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Int. J. Mol. Sci. 2017, 18(7), 1568; doi:10.3390/ijms18071568

Proteostasis of Huntingtin in Health and Disease

Cologne Excellence Cluster for Cellular Stress Responses in Aging-Associated Diseases (CECAD), University of Cologne, Joseph Stelzmann Strasse 26, 50931 Cologne, Germany
These authors contributed equally to this work.
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Received: 14 June 2017 / Revised: 15 July 2017 / Accepted: 18 July 2017 / Published: 19 July 2017
(This article belongs to the Special Issue Neuronal Protein Homeostasis in Health and Disease)
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Abstract

Huntington’s disease (HD) is a fatal neurodegenerative disorder characterized by motor dysfunction, cognitive deficits and psychosis. HD is caused by mutations in the Huntingtin (HTT) gene, resulting in the expansion of polyglutamine (polyQ) repeats in the HTT protein. Mutant HTT is prone to aggregation, and the accumulation of polyQ-expanded fibrils as well as intermediate oligomers formed during the aggregation process contribute to neurodegeneration. Distinct protein homeostasis (proteostasis) nodes such as chaperone-mediated folding and proteolytic systems regulate the aggregation and degradation of HTT. Moreover, polyQ-expanded HTT fibrils and oligomers can lead to a global collapse in neuronal proteostasis, a process that contributes to neurodegeneration. The ability to maintain proteostasis of HTT declines during the aging process. Conversely, mechanisms that preserve proteostasis delay the onset of HD. Here we will review the link between proteostasis, aging and HD-related changes. View Full-Text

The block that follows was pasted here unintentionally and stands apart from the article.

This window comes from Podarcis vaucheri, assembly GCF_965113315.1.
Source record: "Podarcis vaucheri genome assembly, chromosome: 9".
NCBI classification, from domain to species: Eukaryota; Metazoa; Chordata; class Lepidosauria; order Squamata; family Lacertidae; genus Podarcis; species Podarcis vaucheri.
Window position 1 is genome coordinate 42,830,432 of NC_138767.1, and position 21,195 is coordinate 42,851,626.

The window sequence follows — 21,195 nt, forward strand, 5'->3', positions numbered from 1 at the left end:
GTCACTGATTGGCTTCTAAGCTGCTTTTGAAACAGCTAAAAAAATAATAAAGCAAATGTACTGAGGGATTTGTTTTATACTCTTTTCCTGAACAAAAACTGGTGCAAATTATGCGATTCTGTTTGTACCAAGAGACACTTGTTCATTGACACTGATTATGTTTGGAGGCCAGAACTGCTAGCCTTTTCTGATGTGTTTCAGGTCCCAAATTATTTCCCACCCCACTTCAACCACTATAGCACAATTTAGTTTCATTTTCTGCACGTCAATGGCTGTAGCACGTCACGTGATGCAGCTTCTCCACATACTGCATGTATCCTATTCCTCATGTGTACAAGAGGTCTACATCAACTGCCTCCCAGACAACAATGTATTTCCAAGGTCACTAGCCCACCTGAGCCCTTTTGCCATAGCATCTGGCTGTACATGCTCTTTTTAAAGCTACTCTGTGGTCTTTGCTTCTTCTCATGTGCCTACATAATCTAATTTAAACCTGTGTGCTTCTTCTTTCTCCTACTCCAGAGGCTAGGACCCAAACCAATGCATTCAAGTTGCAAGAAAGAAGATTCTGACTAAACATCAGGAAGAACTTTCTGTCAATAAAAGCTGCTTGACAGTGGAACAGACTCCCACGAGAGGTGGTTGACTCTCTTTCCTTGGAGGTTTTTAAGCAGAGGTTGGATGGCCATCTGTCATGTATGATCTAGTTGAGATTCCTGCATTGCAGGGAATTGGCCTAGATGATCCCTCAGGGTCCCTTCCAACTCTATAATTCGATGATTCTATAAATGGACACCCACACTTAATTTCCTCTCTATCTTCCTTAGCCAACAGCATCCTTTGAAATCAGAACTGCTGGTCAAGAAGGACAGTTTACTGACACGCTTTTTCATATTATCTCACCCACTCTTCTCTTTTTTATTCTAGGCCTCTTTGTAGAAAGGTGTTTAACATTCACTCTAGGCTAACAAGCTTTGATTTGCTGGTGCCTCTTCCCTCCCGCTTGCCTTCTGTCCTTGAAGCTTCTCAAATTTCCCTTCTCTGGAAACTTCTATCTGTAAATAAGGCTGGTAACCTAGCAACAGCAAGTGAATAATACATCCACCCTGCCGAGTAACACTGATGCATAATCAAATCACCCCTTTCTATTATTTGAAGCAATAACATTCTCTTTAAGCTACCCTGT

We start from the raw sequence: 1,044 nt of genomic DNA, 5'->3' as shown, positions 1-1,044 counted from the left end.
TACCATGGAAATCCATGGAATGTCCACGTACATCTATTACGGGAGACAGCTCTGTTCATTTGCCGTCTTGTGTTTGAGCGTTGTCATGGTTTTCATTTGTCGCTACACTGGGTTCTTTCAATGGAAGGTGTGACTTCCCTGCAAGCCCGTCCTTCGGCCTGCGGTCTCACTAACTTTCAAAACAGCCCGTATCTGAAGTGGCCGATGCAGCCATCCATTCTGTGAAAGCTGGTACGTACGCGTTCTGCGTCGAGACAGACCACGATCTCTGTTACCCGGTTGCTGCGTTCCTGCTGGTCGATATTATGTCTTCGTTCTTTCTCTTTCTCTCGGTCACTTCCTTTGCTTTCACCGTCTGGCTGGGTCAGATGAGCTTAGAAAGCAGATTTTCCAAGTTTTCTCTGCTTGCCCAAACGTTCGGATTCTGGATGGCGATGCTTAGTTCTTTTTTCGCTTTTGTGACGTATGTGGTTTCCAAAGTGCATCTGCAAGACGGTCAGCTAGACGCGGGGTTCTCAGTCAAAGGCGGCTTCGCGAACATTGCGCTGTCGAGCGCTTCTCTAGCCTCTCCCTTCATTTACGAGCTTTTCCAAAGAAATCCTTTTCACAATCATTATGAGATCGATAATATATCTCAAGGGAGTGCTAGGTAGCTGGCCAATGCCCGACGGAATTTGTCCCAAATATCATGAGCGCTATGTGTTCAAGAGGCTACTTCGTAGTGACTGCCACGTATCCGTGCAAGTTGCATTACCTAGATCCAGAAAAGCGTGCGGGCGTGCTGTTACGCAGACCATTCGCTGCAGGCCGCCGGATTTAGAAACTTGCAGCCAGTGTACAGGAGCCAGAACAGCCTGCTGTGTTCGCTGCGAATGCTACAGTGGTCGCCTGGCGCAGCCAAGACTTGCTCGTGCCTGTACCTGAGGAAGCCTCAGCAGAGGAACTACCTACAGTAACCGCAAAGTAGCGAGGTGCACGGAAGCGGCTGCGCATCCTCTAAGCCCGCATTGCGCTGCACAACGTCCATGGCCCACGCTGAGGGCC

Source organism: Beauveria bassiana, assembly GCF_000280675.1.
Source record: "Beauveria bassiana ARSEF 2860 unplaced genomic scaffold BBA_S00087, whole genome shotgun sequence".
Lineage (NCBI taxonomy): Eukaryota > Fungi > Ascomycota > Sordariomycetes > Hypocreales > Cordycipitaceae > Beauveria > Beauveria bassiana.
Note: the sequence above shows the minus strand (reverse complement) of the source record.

Keywords: autophagy; aging; chaperones; Huntington’s disease; neurodegeneration; proteostasis; proteasome autophagy; aging; chaperones; Huntington’s disease; neurodegeneration; proteostasis; proteasome
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This is an open access article distributed under the Creative Commons Attribution License which permits unrestricted use, distribution, and reproduction in any medium, provided the original work is properly cited. (CC BY 4.0).

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Koyuncu, S.; Fatima, A.; Gutierrez-Garcia, R.; Vilchez, D. Proteostasis of Huntingtin in Health and Disease. Int. J. Mol. Sci. 2017, 18, 1568.

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